®

Today's poem is "I'm Drinking Again, Let's Start a Family"
from Pain Fantasy

Red Morning Press

Jason Bredle is the author of Pain Fantasy, Standing in Line for the Beast (New Issues), A Twelve Step Guide (New Michigan Press), and A Pocket-Sized Map of My Heart (with Leigh Stein). His many accolades are so numerous and impressive that listing them here would be meaningless. He lives in Chicago's Jefferson Park neighborhood and works at a translation agency in Evanston, Illinois.

Other poems by Jason Bredle in Verse Daily:
May 8, 2007:   "Hell" " I wouldn't be surprised if some oratorical..."
August 24, 2006:   "The Idiot's Guide to Faking Your Own Death and Moving to Mexico" " Every few seconds I check the Bible..."

Books by Jason Bredle: Pain Fantasy, Standing In Line for the Beast

Other poems on the web by Jason Bredle:
Two poems
Three poems
"Horse's Adventure"
Five poems
Two poems

Jason Bredle's Home Page.

About Pain Fantasy:

"Whitman said of his own Leaves of Grass, 'Who touches this book, touches a man.' Id say the same about Pain Fantasy, except Ray Carver already said it about a book of poems by Denis Johnson. As far as I know, Denis Johnson has never touched Pain Fantasy, though no doubt he soon will, as some books really do get around. Maybe what I can say, then, is that whoever touches this book touches everyone else who has ever touched this book, and by extension touches the many books that those nameless readers, in turn, have touched. Therefore, by touching this book, you yourself could touch someone whos touched someone whos touched Walt Whitman. And that is just an amazing accomplishment."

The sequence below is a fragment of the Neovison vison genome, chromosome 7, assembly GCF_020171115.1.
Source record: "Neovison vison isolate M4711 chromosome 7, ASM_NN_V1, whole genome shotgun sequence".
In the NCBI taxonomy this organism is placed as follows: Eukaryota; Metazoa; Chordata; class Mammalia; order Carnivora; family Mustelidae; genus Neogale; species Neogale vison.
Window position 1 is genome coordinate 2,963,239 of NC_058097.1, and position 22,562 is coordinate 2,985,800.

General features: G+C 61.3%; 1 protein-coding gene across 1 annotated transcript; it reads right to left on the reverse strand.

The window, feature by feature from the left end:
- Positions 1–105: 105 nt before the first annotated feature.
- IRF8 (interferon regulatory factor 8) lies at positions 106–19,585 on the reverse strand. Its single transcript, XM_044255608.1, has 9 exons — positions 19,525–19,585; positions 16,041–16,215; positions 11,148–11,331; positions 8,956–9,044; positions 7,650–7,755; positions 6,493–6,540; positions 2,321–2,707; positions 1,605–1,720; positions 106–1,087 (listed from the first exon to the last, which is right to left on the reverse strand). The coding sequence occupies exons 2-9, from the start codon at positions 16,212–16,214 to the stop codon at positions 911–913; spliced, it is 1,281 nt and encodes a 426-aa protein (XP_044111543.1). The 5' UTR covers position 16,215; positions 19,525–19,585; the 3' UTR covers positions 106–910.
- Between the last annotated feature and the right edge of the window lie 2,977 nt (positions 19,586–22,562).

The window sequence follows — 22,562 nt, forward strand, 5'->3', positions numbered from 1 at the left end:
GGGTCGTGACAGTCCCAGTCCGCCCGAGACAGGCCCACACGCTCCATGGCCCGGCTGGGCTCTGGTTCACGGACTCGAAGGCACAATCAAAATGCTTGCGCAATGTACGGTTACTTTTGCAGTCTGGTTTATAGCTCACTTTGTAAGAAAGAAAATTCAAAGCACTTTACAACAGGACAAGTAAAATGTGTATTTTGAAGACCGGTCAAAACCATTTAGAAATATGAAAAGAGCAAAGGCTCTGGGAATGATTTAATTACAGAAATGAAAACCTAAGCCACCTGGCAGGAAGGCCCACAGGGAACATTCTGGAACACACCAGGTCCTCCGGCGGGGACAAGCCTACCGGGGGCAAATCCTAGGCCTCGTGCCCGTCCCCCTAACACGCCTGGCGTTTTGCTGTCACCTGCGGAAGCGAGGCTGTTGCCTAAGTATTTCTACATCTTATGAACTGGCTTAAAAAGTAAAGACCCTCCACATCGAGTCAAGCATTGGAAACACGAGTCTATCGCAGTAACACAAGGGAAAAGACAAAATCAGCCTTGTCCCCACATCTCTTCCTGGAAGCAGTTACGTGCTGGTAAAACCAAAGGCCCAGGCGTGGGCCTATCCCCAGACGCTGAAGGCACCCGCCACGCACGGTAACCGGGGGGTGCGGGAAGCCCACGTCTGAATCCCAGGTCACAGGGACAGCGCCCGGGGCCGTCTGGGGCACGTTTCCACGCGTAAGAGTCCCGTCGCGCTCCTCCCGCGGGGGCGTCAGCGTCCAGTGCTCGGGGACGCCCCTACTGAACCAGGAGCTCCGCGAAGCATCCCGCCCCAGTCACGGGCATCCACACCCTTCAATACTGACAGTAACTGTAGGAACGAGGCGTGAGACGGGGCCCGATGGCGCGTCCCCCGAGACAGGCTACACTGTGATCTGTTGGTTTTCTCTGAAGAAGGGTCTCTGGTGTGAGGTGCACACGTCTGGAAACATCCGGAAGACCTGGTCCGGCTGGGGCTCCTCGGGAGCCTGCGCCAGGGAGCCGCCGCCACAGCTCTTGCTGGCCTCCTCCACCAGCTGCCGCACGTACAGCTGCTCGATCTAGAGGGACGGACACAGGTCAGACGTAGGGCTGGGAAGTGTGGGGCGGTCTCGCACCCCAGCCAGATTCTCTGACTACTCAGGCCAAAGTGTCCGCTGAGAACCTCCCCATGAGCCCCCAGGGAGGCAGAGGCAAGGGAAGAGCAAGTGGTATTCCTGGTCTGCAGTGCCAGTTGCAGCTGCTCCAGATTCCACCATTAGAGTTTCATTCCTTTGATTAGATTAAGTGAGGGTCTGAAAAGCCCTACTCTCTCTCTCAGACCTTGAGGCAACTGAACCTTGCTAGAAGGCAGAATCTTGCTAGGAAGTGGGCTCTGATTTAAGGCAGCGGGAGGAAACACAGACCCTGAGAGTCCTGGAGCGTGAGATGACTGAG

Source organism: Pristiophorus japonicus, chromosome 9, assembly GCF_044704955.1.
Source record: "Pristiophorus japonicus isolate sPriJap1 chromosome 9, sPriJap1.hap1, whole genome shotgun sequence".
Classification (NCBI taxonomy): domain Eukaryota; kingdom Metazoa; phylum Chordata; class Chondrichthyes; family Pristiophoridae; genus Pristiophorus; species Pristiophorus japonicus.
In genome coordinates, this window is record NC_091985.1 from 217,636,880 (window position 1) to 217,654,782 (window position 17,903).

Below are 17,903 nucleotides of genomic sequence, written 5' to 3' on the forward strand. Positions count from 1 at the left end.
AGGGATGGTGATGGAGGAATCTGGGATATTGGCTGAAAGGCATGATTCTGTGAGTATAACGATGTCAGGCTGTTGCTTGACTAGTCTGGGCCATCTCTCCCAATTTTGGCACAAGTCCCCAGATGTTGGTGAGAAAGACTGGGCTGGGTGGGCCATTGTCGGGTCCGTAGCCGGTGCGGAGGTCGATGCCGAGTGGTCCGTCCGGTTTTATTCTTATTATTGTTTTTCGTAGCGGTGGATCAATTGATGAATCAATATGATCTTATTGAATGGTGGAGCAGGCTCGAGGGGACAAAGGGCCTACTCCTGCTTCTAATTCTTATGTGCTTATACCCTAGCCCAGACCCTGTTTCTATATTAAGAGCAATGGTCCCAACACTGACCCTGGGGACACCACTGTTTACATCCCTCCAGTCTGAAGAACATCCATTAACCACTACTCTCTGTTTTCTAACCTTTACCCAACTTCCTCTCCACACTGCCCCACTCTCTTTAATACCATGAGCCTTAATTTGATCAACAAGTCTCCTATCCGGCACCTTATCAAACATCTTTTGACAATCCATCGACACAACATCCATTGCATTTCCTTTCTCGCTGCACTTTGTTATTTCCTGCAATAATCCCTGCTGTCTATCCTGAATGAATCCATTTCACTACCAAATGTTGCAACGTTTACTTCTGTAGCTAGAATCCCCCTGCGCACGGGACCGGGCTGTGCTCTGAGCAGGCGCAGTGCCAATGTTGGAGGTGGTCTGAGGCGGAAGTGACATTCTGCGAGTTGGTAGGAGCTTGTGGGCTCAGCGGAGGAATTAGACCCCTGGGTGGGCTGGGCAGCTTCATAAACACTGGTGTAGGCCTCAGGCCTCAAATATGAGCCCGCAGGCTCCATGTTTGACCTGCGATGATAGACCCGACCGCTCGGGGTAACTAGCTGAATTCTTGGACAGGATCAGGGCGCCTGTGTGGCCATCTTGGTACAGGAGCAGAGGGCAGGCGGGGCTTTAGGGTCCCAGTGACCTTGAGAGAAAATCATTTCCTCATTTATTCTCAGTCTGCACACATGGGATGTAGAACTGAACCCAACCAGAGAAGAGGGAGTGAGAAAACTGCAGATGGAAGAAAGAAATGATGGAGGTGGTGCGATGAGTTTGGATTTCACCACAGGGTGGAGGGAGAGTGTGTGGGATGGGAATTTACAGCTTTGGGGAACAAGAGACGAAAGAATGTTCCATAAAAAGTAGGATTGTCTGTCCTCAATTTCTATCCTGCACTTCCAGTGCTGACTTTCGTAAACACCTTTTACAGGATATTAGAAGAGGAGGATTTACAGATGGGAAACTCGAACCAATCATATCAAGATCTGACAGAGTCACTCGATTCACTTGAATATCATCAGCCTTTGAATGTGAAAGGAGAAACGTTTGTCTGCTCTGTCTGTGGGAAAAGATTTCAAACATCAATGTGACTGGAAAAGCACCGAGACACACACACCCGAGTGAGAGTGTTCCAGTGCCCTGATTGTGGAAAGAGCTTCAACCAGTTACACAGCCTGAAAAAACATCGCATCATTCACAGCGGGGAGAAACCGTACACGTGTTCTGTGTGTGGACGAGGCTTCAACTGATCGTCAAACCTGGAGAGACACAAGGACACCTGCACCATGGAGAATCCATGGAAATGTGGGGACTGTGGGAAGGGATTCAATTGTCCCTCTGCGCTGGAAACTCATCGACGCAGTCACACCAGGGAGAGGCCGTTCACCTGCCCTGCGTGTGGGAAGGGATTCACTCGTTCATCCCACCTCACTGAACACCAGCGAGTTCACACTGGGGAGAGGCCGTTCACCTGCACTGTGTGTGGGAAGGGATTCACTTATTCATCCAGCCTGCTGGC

—Josh Bell

"Loved. O he was. Jason Bredle. A small person except for the love. A person except for the crying. Remember how much of him there was to go around. How wanted his love was. Him with tiny noises. His voice banging against the keys. An old typewriter surfacing. There was no cliff. No sea. No one else thrown off. Really to me he was only a set of minutes. A few turns of phrase. The lathe of the typewriter. The pages and pages he went on. I remember the first time we met. Not wonderful. Not at all. A child myself. We spent our hours unwisely. We became too large in each other's eyes. We tried to start a famous argument. He admonished me. And now I you. Take this book. In your hands and finger its edges. Cut your teeth on its binding. Prepare for the judgment of your own dreams."
—Mark Yakich



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